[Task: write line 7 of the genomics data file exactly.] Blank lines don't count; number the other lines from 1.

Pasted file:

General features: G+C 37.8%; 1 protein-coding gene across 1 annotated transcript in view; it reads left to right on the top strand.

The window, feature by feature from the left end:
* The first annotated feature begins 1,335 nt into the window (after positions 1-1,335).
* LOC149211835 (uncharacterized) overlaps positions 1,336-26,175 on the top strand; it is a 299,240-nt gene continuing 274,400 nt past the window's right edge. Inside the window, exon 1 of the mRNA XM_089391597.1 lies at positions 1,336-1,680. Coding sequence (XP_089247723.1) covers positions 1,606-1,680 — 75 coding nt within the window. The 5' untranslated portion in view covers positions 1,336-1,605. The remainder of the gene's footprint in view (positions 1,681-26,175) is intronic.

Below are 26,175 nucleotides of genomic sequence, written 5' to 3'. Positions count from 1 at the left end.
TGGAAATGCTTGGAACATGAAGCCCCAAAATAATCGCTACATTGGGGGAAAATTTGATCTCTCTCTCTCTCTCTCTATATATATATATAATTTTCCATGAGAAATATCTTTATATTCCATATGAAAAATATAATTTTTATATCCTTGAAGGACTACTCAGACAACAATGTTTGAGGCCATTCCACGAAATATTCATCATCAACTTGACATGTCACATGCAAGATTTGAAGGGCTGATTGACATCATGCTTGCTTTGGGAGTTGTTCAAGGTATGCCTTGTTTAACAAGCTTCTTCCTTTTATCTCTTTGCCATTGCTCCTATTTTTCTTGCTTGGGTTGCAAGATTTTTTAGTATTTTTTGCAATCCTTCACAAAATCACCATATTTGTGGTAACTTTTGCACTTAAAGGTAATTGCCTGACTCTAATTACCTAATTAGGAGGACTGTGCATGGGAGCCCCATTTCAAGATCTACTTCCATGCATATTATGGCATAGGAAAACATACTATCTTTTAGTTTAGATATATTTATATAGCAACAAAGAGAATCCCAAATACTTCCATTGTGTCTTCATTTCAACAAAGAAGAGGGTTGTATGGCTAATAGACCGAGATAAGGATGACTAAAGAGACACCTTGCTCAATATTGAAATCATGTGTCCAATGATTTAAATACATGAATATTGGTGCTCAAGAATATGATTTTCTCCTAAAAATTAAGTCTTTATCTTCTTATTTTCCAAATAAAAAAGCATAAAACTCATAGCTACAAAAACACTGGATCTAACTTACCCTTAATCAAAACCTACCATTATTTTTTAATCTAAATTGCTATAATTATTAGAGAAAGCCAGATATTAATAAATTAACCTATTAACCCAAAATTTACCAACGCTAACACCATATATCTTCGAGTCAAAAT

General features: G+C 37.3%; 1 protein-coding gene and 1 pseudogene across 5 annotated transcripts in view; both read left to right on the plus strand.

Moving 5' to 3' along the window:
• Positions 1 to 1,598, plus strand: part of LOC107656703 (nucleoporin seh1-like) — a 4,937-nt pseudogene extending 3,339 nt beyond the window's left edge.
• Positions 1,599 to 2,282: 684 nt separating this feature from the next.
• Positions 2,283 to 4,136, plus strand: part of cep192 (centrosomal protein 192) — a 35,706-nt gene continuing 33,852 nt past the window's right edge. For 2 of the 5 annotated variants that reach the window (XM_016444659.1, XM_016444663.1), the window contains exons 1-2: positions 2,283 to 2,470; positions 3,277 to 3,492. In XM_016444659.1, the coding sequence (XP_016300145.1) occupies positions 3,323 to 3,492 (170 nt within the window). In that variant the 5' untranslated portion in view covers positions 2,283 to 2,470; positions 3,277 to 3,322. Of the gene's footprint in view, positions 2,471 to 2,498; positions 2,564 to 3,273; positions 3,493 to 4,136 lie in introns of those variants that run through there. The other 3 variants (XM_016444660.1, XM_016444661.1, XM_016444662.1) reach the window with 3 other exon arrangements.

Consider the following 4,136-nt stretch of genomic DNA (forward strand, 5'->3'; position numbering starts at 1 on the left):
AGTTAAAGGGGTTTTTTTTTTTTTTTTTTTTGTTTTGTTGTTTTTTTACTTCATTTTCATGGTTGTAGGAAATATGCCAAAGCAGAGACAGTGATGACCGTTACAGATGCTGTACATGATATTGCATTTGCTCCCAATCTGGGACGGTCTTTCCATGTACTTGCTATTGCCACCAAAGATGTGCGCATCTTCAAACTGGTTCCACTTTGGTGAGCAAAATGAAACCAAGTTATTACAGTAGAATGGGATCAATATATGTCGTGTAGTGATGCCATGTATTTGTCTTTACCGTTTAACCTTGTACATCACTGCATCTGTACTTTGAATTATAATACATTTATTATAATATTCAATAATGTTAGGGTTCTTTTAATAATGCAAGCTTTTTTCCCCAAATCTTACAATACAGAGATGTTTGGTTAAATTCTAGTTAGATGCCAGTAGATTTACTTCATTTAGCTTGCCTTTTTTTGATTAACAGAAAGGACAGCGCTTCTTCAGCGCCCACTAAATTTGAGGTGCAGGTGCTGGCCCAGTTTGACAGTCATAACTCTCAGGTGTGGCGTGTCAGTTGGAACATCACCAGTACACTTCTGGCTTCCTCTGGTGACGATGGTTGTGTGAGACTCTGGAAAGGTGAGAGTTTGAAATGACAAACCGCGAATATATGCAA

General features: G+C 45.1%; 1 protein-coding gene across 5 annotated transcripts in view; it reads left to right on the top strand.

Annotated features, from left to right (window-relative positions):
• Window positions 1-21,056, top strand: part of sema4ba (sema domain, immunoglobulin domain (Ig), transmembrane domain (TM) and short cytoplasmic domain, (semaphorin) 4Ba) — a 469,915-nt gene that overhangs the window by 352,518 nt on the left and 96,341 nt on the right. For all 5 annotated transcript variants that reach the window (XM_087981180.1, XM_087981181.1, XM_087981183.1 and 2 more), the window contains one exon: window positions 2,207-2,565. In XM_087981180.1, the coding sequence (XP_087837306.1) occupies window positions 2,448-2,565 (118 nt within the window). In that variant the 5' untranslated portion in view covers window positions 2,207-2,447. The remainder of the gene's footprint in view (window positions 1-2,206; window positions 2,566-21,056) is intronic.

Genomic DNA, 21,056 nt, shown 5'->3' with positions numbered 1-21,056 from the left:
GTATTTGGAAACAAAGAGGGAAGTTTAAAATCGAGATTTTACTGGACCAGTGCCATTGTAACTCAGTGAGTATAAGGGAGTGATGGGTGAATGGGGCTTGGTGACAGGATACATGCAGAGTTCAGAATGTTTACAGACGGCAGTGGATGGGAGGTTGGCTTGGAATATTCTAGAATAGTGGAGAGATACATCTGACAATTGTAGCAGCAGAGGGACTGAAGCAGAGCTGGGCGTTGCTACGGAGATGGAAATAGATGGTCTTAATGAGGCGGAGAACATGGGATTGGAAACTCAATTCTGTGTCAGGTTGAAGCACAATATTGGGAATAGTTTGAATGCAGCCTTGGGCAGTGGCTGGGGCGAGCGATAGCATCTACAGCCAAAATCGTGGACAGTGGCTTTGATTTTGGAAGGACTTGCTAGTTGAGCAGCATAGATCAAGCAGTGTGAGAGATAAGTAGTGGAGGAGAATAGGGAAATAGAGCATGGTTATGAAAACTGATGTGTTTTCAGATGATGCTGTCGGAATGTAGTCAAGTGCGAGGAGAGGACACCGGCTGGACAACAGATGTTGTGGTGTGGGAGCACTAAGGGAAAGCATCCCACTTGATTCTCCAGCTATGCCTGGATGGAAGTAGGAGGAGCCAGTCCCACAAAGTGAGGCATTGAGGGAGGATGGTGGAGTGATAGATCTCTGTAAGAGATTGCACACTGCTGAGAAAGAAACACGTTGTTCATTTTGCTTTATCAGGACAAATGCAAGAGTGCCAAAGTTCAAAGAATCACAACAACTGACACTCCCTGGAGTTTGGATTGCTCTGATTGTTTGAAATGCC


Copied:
General features: G+C 37.3%; 1 protein-coding gene and 1 pseudogene across 5 annotated transcripts in view; both read left to right on the plus strand.